Dosing & Uses
Dosage Forms & Strengths
0.75-9 mg/day IV/IM/PO divided q6-12hr
Intra-articular, intralesional, or soft tissue: 0.2-6 mg/day
Multiple Sclerosis (Acute Exacerbation)
30 mg/day PO for 1 week; follow by 4-12 mg/day for 1 mo
10 mg IV, then 4 mg IM q6hr until clinical improvement is observed; may be reduced after 2-4 days and gradually discontinued over 5-7 days
1-6 mg/kg IV once or 40 mg IV q2-6hr PRN
Alternative: 20 mg IV, then 3 mg/kg/day by continuous IV infusion
High-dose treatment not to be continued beyond 48-72 hours
For control of severe or incapacitating allergic conditions intractable to adequate trials of conventional treatment in asthma, atopic dermatitis, contact dermatitis, drug hypersensitivity reactions, perennial or seasonal allergic rhinitis, and serum sickness
Day 1: 4-8 mg IM
Days 2-3: 3 mg/day PO divided q12hr
Day 4: 1.5 mg/day PO divided q12hr
Days 5-6: 0.75 mg/day PO in single daily dose
Day 7: No treatment
Dexamethasone Suppression Test
- Screening for Cushing syndrome
- Overnight test: 1 mg PO between 11:00 PM and midnight; cortisol level tested between 8:00 and 9:00 AM on following morning
- Standard 2-day test: 0.5 mg PO q6hr (9:00 AM, 3:00 PM, 9:00 PM, 3:00 AM) for 2 days; cortisol level tested 6 hours after final dose (9:00 AM)
- Confirmed Cushing syndrome in which further workup is needed to identify whether hormone excess is the result of cushing syndrome or other causes
- Standard 2-day test: After determination of baseline serum cortisol or 24-hr urinary free cortisol, 2 mg PO q6hr for 2 days; urine for free cortisol is collected during test, and serum cortisol is checked 6 hours after final dose
- Overnight test: After determination of baseline serum cortisol, 8 mg (typically) PO between 11:00 pm and midnight; cortisol level tested between 8:00 and 9:00 AM on following morning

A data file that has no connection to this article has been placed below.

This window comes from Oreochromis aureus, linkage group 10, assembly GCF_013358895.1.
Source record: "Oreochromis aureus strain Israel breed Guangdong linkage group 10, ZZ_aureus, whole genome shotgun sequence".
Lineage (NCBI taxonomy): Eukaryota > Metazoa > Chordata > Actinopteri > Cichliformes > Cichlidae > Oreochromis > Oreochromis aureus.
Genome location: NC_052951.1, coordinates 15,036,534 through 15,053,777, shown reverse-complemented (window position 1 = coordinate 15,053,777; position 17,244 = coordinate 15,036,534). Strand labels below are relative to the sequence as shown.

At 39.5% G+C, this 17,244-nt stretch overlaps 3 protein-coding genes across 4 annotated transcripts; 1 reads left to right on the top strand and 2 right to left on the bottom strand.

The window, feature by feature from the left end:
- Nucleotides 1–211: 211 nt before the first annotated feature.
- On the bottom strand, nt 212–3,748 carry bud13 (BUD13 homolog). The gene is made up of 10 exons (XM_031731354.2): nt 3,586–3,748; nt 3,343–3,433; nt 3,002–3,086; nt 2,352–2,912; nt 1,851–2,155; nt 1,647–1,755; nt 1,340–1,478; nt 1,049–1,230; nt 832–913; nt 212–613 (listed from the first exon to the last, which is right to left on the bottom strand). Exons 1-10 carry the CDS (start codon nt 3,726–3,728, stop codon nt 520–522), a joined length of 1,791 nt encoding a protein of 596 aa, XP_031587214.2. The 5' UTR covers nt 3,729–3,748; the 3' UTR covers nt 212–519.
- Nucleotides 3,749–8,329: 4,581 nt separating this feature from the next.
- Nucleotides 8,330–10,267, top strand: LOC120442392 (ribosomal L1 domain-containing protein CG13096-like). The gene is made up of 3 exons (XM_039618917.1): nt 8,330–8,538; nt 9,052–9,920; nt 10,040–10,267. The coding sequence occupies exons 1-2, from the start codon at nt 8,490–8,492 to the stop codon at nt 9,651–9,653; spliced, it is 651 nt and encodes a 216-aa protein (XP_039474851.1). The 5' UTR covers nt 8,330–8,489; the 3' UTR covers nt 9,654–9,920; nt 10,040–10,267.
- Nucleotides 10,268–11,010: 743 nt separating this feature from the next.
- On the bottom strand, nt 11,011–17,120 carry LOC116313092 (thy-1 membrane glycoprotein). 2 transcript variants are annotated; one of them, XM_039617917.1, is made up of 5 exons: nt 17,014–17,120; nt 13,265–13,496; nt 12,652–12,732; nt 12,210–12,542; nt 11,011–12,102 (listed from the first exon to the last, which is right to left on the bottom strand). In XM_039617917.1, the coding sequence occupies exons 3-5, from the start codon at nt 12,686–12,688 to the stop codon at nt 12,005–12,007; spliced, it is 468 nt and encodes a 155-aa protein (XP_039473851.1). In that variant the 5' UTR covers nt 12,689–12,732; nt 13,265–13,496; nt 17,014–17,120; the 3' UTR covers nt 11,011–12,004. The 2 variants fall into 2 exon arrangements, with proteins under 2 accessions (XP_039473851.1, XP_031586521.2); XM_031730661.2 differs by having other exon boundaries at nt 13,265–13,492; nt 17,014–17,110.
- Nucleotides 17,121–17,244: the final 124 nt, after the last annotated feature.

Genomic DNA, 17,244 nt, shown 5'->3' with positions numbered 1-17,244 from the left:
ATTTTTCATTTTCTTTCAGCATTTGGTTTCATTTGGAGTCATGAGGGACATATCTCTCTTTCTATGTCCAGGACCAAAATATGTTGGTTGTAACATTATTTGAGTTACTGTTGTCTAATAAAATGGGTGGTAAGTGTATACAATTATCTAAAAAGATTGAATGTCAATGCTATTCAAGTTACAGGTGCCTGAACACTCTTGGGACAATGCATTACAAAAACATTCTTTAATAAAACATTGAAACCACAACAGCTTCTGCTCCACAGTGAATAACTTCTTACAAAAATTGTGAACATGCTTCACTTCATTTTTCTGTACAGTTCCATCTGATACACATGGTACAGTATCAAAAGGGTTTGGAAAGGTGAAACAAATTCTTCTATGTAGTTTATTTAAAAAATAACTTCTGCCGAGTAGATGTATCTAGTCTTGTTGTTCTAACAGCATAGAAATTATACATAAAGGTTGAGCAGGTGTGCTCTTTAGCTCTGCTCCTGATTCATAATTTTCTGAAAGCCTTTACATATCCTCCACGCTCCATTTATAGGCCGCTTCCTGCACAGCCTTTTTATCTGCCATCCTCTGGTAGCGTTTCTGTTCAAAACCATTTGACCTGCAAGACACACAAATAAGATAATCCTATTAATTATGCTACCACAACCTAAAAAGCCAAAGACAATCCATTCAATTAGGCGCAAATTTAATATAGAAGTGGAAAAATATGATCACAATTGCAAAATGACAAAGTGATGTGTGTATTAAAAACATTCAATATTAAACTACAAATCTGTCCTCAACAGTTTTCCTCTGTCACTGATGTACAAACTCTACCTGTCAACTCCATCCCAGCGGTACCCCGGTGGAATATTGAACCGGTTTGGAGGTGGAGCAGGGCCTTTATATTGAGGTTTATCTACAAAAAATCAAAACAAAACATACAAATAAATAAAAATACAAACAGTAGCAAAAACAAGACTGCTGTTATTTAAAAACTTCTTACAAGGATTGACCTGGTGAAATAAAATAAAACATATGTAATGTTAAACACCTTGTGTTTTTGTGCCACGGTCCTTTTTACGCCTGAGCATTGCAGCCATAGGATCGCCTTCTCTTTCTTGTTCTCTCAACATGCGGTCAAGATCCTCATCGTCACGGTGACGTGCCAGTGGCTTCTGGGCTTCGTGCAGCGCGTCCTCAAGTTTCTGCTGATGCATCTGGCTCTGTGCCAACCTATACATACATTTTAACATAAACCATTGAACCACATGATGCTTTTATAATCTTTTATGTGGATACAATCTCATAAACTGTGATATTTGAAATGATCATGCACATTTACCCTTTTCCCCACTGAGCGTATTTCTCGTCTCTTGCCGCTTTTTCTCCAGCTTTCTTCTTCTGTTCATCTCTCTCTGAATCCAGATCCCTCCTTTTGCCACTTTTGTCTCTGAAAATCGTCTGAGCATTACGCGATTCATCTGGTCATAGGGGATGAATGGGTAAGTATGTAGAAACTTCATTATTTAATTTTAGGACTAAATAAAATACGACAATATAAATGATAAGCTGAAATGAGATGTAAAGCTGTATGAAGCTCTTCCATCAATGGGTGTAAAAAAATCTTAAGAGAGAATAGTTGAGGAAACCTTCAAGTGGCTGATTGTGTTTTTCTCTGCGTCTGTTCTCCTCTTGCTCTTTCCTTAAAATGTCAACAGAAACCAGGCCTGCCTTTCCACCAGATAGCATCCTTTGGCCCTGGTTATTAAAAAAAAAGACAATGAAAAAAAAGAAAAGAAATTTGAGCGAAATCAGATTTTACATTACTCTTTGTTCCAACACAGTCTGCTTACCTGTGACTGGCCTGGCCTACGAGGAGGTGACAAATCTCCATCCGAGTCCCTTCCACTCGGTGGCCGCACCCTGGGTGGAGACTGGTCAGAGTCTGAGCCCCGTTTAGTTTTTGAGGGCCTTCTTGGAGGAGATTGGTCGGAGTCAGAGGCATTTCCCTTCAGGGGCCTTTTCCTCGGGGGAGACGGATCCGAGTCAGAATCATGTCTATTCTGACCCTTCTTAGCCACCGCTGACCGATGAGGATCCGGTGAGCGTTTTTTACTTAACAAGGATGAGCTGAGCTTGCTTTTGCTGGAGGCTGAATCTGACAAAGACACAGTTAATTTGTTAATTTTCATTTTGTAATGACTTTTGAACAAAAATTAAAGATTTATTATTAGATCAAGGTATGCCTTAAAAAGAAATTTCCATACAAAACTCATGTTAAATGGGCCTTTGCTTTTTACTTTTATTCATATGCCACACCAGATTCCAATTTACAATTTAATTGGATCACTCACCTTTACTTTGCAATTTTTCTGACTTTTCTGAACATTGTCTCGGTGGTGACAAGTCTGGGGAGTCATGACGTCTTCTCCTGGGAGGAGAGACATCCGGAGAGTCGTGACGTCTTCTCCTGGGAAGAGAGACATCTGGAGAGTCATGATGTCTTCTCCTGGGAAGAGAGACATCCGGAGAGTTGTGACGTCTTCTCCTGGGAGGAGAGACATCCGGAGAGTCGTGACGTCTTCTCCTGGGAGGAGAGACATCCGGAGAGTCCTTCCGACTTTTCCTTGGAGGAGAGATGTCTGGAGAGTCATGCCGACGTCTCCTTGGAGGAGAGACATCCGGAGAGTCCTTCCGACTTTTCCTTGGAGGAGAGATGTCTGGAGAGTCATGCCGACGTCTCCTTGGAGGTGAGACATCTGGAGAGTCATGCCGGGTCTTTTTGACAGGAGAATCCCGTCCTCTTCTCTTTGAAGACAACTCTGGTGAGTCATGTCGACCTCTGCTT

- IV test: After determination of baseline serum cortisol, 1 mg/hr by continuous IV infusion for 5-7 hours
Chemotherapy-Induced Nausea & Vomiting (Off-label)
8-12 mg PO/IV alone or in combination with other antiemetics before chemotherapy, then 8 mg PO/IV q24hr for 1-3 days after chemotherapy (days 2-4)
Altitude Sickness (Off-label)
- 2 mg PO q6hr or 4 mg PO q12hr beginning on day of ascent; may be discontinued after 2- to 3-day stay at same elevation or initiation of descent
- Acute mountain sickness (AMS): 4 mg PO/IV/IM q6hr
- High-altitude cerebral edema (HACE): 8 mg once followed by 4 mg PO/IV/IM q6hr until symptoms resolve
Spinal Cord Compression (Off-label)
10-100 mg IV, then 4-24 mg IV q6hr during radiation therapy, then tapered
Dosage Forms & Strengths
Cerebral Edema Associated With Brain Tumor
Adrenal Cortical Hyperfunction Test
After determination of baseline cortisol level, 1 mg PO at bedtime
Plasma cortisol level then determined at 8:00 AM on following morning; level will be decreased in normal individuals but at baseline level in Cushing syndrome
Respiratory Distress Syndrome in Premature Infants (Off-label)
4 mg IM q8hr administered to mother for 2 days before delivery
Serious - Use Alternative
Significant - Monitor Closely
Frequency Not Defined
Change in spermatogenesis
Delayed wound healing
Increased intracranial pressure
Pituitary adrenal axis suppression
Pseudotumor cerebri (on withdrawal)
Spermatogenesis altered (increased or decreased)
•Fluid and electrolyte disturbances: Tumor lysis syndrome
Systemic fungal infection
Administration of live or live, attenuated vaccines is contraindicated in patients receiving immunosuppressive doses of corticosteroids
Use with caution in cirrhosis, diverticulitis, myasthenia gravis, peptic ulcer disease, ulcerative colitis, renal insufficiency, pregnancy
Average and large doses of corticosteroids can cause elevation of blood pressure, sodium and water retention, and increased excretion of potassium; these effects are less likely to occur with synthetic derivatives except when used in large doses; dietary salt restriction and potassium supplementation may be necessary; all corticosteroids increase calcium excretion
Literature reports suggest apparent association between use of corticosteroids and left ventricular free wall rupture after recent myocardial infarction; therapy with corticosteroids should be used with great caution in these patients
Corticosteroids can produce reversible hypothalamic-pituitary adrenal (HPA) axis suppression with potential for glucocorticosteroid insufficiency after withdrawal of treatment; adrenocortical insufficiency may result from too rapid withdrawal; may be minimized by gradual reduction of dosage; relative insufficiency may persist for months after discontinuation of therapy; therefore, in any situation of stress occurring during that period, reinstitute hormone therapy; if patient is receiving steroids already, may increase dosage